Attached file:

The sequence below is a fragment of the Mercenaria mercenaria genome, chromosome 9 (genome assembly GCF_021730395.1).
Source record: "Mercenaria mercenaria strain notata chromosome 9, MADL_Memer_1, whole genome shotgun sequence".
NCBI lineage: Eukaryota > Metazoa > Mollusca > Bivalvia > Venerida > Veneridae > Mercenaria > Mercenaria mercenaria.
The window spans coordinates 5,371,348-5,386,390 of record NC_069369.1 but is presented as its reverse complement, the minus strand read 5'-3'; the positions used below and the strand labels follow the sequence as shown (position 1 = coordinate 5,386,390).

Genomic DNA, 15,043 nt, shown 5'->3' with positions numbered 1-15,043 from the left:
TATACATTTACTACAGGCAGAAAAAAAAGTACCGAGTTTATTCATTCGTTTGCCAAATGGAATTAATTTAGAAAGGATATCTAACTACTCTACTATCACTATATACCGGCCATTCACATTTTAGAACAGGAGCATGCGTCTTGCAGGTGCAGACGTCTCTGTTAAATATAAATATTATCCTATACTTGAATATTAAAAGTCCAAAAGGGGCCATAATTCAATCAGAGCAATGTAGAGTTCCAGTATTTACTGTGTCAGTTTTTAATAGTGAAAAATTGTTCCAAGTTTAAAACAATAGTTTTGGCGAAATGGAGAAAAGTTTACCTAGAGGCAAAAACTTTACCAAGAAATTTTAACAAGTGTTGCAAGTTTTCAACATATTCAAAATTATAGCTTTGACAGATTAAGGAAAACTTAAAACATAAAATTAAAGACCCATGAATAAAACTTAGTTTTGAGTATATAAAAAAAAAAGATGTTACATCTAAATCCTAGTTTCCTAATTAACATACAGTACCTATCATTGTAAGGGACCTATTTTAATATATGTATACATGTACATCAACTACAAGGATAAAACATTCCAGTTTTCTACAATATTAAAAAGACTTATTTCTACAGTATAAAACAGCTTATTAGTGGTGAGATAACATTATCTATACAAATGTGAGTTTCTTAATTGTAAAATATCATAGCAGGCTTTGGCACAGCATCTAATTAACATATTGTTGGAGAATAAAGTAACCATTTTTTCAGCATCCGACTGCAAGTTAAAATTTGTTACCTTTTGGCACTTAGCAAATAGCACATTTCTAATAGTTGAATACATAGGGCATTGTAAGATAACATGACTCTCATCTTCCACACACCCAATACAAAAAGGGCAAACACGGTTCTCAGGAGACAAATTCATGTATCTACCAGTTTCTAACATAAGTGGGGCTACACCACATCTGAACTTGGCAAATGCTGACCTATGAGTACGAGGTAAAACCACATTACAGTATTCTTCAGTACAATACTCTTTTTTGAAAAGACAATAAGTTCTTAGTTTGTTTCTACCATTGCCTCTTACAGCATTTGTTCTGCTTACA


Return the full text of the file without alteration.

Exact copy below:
The sequence below is a fragment of the Mercenaria mercenaria genome, chromosome 9 (genome assembly GCF_021730395.1).
Source record: "Mercenaria mercenaria strain notata chromosome 9, MADL_Memer_1, whole genome shotgun sequence".
NCBI lineage: Eukaryota > Metazoa > Mollusca > Bivalvia > Venerida > Veneridae > Mercenaria > Mercenaria mercenaria.
The window spans coordinates 5,371,348-5,386,390 of record NC_069369.1 but is presented as its reverse complement, the minus strand read 5'-3'; the positions used below and the strand labels follow the sequence as shown (position 1 = coordinate 5,386,390).

Genomic DNA, 15,043 nt, shown 5'->3' with positions numbered 1-15,043 from the left:
TATACATTTACTACAGGCAGAAAAAAAAGTACCGAGTTTATTCATTCGTTTGCCAAATGGAATTAATTTAGAAAGGATATCTAACTACTCTACTATCACTATATACCGGCCATTCACATTTTAGAACAGGAGCATGCGTCTTGCAGGTGCAGACGTCTCTGTTAAATATAAATATTATCCTATACTTGAATATTAAAAGTCCAAAAGGGGCCATAATTCAATCAGAGCAATGTAGAGTTCCAGTATTTACTGTGTCAGTTTTTAATAGTGAAAAATTGTTCCAAGTTTAAAACAATAGTTTTGGCGAAATGGAGAAAAGTTTACCTAGAGGCAAAAACTTTACCAAGAAATTTTAACAAGTGTTGCAAGTTTTCAACATATTCAAAATTATAGCTTTGACAGATTAAGGAAAACTTAAAACATAAAATTAAAGACCCATGAATAAAACTTAGTTTTGAGTATATAAAAAAAAAAGATGTTACATCTAAATCCTAGTTTCCTAATTAACATACAGTACCTATCATTGTAAGGGACCTATTTTAATATATGTATACATGTACATCAACTACAAGGATAAAACATTCCAGTTTTCTACAATATTAAAAAGACTTATTTCTACAGTATAAAACAGCTTATTAGTGGTGAGATAACATTATCTATACAAATGTGAGTTTCTTAATTGTAAAATATCATAGCAGGCTTTGGCACAGCATCTAATTAACATATTGTTGGAGAATAAAGTAACCATTTTTTCAGCATCCGACTGCAAGTTAAAATTTGTTACCTTTTGGCACTTAGCAAATAGCACATTTCTAATAGTTGAATACATAGGGCATTGTAAGATAACATGACTCTCATCTTCCACACACCCAATACAAAAAGGGCAAACACGGTTCTCAGGAGACAAATTCATGTATCTACCAGTTTCTAACATAAGTGGGGCTACACCACATCTGAACTTGGCAAATGCTGACCTATGAGTACGAGGTAAAACCACATTACAGTATTCTTCAGTACAATACTCTTTTTTGAAAAGACAATAAGTTCTTAGTTTGTTTCTACCATTGCCTCTTACAGCATTTGTTCTGCTTACA